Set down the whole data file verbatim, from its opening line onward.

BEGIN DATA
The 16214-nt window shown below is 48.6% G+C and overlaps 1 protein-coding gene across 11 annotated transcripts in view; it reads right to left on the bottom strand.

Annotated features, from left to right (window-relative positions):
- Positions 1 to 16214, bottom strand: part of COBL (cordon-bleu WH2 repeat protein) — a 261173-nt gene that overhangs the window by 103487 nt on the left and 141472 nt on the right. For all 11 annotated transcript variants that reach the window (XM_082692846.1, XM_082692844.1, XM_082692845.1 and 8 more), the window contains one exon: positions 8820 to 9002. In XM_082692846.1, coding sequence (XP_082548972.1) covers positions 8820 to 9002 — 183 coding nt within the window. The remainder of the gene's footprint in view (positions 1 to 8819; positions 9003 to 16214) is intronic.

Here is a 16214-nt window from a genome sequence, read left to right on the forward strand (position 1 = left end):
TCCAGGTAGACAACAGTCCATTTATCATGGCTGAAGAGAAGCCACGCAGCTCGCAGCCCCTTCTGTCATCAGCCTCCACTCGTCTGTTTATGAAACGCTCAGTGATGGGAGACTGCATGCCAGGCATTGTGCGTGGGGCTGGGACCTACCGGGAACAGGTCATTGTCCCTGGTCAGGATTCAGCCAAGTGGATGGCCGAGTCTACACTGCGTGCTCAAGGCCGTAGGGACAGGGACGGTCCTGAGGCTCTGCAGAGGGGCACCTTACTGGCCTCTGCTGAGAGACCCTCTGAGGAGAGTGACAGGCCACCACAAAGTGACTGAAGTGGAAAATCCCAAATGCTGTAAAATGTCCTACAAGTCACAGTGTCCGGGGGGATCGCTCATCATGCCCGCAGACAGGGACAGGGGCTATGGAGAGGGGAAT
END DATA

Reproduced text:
The 16214-nt window shown below is 48.6% G+C and overlaps 1 protein-coding gene across 11 annotated transcripts in view; it reads right to left on the bottom strand.

Annotated features, from left to right (window-relative positions):
- Positions 1 to 16214, bottom strand: part of COBL (cordon-bleu WH2 repeat protein) — a 261173-nt gene that overhangs the window by 103487 nt on the left and 141472 nt on the right. For all 11 annotated transcript variants that reach the window (XM_082692846.1, XM_082692844.1, XM_082692845.1 and 8 more), the window contains one exon: positions 8820 to 9002. In XM_082692846.1, coding sequence (XP_082548972.1) covers positions 8820 to 9002 — 183 coding nt within the window. The remainder of the gene's footprint in view (positions 1 to 8819; positions 9003 to 16214) is intronic.

Here is a 16214-nt window from a genome sequence, read left to right on the forward strand (position 1 = left end):
TCCAGGTAGACAACAGTCCATTTATCATGGCTGAAGAGAAGCCACGCAGCTCGCAGCCCCTTCTGTCATCAGCCTCCACTCGTCTGTTTATGAAACGCTCAGTGATGGGAGACTGCATGCCAGGCATTGTGCGTGGGGCTGGGACCTACCGGGAACAGGTCATTGTCCCTGGTCAGGATTCAGCCAAGTGGATGGCCGAGTCTACACTGCGTGCTCAAGGCCGTAGGGACAGGGACGGTCCTGAGGCTCTGCAGAGGGGCACCTTACTGGCCTCTGCTGAGAGACCCTCTGAGGAGAGTGACAGGCCACCACAAAGTGACTGAAGTGGAAAATCCCAAATGCTGTAAAATGTCCTACAAGTCACAGTGTCCGGGGGGATCGCTCATCATGCCCGCAGACAGGGACAGGGGCTATGGAGAGGGGAAT